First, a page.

The New Zealand dollar extended its decline after the People's Bank of China unexpectedly devalued the yuan, stoking fears the strength of the world's second-biggest economy may be wavering.
The local currency fell to 66.53 US cents at 5pm in Wellington from 66.93 cents at 8am, and 67.39 cents at 5pm. The kiwi declined to 4.3545 Chinese yuan from 4.3926 yuan yesterday.
China's central bank lowered its reference rate for a seventh day, devaluing the yuan against the greenback by about 0.3 percent.
That surprised investors and further encouraged them to seek out safe-haven assets, such as Japan's yen, and eschew risk-sensitive currencies such as the kiwi and Australian dollars.
The Aussie and kiwi were also dragged lower by falling commodity prices, with tensions in the Middle East weighing on oil prices, and the latest GlobalDairyTrade auction showing a fall in whole milk powder prices.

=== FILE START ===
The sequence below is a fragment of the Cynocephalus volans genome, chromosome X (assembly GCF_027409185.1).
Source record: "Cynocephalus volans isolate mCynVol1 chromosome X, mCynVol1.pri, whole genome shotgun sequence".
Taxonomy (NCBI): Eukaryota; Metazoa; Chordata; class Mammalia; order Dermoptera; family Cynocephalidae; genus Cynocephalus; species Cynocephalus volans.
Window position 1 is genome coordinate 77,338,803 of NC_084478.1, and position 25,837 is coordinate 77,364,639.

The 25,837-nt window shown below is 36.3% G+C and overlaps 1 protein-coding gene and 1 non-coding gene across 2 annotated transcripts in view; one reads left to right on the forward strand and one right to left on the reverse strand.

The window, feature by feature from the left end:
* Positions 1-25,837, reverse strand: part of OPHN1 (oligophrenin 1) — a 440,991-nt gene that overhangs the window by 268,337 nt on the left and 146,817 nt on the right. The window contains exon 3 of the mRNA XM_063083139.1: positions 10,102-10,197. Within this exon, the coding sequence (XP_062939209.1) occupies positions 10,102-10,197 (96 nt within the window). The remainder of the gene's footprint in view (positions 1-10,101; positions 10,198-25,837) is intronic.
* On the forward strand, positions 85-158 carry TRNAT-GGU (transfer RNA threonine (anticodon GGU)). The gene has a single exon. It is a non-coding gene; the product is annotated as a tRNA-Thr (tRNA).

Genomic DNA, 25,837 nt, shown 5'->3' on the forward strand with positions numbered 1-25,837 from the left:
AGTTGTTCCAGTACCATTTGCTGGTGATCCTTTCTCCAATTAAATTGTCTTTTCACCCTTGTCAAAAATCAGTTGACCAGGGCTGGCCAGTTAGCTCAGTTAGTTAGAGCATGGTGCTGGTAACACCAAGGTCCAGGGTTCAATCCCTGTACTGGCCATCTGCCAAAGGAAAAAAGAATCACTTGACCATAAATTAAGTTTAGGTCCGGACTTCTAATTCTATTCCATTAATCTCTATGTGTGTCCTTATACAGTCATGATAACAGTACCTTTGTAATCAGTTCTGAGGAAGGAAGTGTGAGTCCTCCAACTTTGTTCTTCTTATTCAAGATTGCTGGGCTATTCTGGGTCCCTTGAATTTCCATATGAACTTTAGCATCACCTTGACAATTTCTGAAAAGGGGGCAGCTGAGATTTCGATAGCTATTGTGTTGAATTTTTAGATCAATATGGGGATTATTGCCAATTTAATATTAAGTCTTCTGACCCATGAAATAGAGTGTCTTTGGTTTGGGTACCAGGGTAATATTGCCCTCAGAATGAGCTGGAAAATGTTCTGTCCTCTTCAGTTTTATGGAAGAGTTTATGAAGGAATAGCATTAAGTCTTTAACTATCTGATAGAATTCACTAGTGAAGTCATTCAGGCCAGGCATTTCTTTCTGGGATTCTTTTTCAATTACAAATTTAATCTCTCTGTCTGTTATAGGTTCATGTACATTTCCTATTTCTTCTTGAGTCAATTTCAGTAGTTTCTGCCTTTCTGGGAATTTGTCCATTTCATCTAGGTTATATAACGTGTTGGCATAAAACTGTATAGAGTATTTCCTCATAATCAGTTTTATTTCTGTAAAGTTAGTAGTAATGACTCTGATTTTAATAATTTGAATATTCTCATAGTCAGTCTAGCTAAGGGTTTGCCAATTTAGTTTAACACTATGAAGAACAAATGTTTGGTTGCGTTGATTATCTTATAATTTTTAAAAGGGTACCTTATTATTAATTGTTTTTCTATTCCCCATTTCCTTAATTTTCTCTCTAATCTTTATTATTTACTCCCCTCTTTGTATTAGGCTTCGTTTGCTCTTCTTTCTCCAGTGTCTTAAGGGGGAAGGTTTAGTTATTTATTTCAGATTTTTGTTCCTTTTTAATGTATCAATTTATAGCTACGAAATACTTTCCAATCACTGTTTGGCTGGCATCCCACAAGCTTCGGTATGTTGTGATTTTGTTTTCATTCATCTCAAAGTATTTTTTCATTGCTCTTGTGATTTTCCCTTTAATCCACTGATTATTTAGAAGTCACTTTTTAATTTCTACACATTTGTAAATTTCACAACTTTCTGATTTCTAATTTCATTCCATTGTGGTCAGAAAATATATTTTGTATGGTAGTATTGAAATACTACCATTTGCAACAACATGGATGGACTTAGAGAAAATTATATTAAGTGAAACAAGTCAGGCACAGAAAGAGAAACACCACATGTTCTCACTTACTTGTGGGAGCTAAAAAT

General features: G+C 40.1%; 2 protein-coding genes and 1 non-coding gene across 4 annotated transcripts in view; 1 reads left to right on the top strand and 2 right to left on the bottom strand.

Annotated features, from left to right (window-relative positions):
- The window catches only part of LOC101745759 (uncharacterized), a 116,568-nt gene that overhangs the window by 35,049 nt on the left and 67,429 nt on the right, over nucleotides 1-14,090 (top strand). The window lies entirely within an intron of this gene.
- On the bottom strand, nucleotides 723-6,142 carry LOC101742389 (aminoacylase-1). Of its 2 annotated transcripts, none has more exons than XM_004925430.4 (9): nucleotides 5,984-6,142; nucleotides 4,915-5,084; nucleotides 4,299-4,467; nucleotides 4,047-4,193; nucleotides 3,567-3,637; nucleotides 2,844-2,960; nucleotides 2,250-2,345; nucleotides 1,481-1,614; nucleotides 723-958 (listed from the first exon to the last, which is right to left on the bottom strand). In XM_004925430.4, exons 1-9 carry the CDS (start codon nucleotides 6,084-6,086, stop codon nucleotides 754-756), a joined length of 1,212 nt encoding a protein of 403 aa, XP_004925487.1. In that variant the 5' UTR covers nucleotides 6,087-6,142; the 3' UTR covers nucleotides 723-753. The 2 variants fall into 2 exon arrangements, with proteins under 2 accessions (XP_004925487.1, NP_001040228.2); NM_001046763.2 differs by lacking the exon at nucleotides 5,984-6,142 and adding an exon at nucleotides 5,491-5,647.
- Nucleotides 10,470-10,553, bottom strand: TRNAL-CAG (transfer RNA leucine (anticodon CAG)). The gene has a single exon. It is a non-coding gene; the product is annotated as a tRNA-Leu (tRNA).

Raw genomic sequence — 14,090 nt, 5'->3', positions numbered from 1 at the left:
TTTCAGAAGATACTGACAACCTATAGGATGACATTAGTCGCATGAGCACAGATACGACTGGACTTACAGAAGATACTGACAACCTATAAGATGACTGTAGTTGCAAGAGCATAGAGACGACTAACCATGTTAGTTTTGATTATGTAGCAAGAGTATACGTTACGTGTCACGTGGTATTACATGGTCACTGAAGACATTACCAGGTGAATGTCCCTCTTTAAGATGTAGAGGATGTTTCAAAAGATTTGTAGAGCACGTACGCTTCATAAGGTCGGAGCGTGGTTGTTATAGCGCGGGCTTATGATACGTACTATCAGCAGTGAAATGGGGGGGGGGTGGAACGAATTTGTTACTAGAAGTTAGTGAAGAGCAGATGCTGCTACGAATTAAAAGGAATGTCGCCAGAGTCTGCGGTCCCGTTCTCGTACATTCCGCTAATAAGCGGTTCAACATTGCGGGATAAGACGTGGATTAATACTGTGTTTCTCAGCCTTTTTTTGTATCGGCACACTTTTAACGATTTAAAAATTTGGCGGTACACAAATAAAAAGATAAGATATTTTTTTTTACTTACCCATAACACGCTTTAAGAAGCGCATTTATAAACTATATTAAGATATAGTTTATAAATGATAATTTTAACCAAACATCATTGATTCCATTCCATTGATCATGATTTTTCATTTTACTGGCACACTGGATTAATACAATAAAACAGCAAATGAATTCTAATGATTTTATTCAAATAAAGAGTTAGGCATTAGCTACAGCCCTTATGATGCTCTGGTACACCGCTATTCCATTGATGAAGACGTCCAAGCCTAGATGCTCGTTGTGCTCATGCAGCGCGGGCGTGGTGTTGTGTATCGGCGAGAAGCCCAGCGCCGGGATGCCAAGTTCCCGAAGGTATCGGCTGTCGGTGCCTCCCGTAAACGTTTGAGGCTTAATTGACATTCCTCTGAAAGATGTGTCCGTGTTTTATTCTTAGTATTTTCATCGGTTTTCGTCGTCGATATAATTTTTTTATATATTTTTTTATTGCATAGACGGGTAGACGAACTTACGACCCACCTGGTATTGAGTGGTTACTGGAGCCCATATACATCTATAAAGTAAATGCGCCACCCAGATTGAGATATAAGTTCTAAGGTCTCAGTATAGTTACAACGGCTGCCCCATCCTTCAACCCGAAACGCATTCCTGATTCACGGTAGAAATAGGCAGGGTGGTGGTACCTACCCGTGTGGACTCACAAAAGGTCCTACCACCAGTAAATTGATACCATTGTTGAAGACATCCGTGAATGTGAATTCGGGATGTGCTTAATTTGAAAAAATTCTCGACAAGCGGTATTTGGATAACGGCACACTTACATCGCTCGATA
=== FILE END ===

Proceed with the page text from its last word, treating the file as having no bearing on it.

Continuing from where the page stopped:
The devaluation of the yuan "wasn't earth-shattering, but it surprised the market once again," said John Rea, senior corporate dealer at HiFX in Auckland. "That saw the kiwi and Aussie lower - overall there's a flight from risk to safe-haven currencies like the US dollar and Japanese yen."
The kiwi dropped to 78.93 yen from 80.53 yen yesterday, and declined to 93.32 Australian cents from 93.58 cents.
New Zealand's two-year swap rate dropped four basis points to 2.78 percent at 5pm in Wellington, and 10-year swaps fell six basis points to 3.63 percent.
Figures from Auckland realtor Barfoot and Thompson showed house sales fell in December while prices were stable. Auckland's bubbling property market prompted the Reserve Bank to impose lending curbs last year as a means to try and control house prices while at the same time cutting interest rates.
The kiwi fell to 61.91 euro cents from 62.28 cents yesterday, and dropped to 45.37 British pence from 45.78 pence.